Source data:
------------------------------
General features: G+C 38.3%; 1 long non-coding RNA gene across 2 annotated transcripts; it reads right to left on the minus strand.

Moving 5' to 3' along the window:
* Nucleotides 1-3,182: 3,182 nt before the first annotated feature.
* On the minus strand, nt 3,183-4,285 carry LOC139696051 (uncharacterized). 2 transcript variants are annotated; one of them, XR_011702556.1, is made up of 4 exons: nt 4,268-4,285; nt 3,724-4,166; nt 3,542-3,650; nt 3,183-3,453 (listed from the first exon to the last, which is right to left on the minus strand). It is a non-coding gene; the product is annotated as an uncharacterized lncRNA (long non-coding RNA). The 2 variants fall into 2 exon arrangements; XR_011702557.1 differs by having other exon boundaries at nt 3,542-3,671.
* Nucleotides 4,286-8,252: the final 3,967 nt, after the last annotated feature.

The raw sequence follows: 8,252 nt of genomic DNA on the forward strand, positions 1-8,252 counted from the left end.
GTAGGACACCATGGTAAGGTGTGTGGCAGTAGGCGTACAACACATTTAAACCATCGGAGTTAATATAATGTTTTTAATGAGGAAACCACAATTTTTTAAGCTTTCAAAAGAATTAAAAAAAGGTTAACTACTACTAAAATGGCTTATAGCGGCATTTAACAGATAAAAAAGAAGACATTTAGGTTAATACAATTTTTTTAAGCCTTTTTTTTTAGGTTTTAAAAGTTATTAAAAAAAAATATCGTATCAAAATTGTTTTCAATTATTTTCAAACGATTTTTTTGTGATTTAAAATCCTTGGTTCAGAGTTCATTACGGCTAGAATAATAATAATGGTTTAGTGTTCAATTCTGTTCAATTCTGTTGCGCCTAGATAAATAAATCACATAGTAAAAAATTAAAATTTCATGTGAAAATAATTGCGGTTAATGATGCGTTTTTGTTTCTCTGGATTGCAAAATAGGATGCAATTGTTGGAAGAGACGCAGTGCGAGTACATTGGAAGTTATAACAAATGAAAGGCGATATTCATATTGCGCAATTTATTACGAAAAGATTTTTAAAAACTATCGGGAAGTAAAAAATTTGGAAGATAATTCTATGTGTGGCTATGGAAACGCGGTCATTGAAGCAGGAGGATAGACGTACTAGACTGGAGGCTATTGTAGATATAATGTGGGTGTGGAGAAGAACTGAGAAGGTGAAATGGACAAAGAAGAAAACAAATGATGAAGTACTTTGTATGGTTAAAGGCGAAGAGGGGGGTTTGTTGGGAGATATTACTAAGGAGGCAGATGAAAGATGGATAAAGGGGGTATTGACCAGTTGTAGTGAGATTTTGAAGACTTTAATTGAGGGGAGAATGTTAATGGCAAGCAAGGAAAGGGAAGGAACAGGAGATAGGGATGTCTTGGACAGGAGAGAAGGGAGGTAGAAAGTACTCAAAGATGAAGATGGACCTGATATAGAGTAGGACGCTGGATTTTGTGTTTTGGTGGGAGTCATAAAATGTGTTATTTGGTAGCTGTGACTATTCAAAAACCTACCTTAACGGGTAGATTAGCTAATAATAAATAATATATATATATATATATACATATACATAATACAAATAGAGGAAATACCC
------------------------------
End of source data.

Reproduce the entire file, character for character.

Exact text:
General features: G+C 38.3%; 1 long non-coding RNA gene across 2 annotated transcripts; it reads right to left on the minus strand.

Moving 5' to 3' along the window:
* Nucleotides 1-3,182: 3,182 nt before the first annotated feature.
* On the minus strand, nt 3,183-4,285 carry LOC139696051 (uncharacterized). 2 transcript variants are annotated; one of them, XR_011702556.1, is made up of 4 exons: nt 4,268-4,285; nt 3,724-4,166; nt 3,542-3,650; nt 3,183-3,453 (listed from the first exon to the last, which is right to left on the minus strand). It is a non-coding gene; the product is annotated as an uncharacterized lncRNA (long non-coding RNA). The 2 variants fall into 2 exon arrangements; XR_011702557.1 differs by having other exon boundaries at nt 3,542-3,671.
* Nucleotides 4,286-8,252: the final 3,967 nt, after the last annotated feature.

The raw sequence follows: 8,252 nt of genomic DNA on the forward strand, positions 1-8,252 counted from the left end.
GTAGGACACCATGGTAAGGTGTGTGGCAGTAGGCGTACAACACATTTAAACCATCGGAGTTAATATAATGTTTTTAATGAGGAAACCACAATTTTTTAAGCTTTCAAAAGAATTAAAAAAAGGTTAACTACTACTAAAATGGCTTATAGCGGCATTTAACAGATAAAAAAGAAGACATTTAGGTTAATACAATTTTTTTAAGCCTTTTTTTTTAGGTTTTAAAAGTTATTAAAAAAAAATATCGTATCAAAATTGTTTTCAATTATTTTCAAACGATTTTTTTGTGATTTAAAATCCTTGGTTCAGAGTTCATTACGGCTAGAATAATAATAATGGTTTAGTGTTCAATTCTGTTCAATTCTGTTGCGCCTAGATAAATAAATCACATAGTAAAAAATTAAAATTTCATGTGAAAATAATTGCGGTTAATGATGCGTTTTTGTTTCTCTGGATTGCAAAATAGGATGCAATTGTTGGAAGAGACGCAGTGCGAGTACATTGGAAGTTATAACAAATGAAAGGCGATATTCATATTGCGCAATTTATTACGAAAAGATTTTTAAAAACTATCGGGAAGTAAAAAATTTGGAAGATAATTCTATGTGTGGCTATGGAAACGCGGTCATTGAAGCAGGAGGATAGACGTACTAGACTGGAGGCTATTGTAGATATAATGTGGGTGTGGAGAAGAACTGAGAAGGTGAAATGGACAAAGAAGAAAACAAATGATGAAGTACTTTGTATGGTTAAAGGCGAAGAGGGGGGTTTGTTGGGAGATATTACTAAGGAGGCAGATGAAAGATGGATAAAGGGGGTATTGACCAGTTGTAGTGAGATTTTGAAGACTTTAATTGAGGGGAGAATGTTAATGGCAAGCAAGGAAAGGGAAGGAACAGGAGATAGGGATGTCTTGGACAGGAGAGAAGGGAGGTAGAAAGTACTCAAAGATGAAGATGGACCTGATATAGAGTAGGACGCTGGATTTTGTGTTTTGGTGGGAGTCATAAAATGTGTTATTTGGTAGCTGTGACTATTCAAAAACCTACCTTAACGGGTAGATTAGCTAATAATAAATAATATATATATATATATATACATATACATAATACAAATAGAGGAAATACCC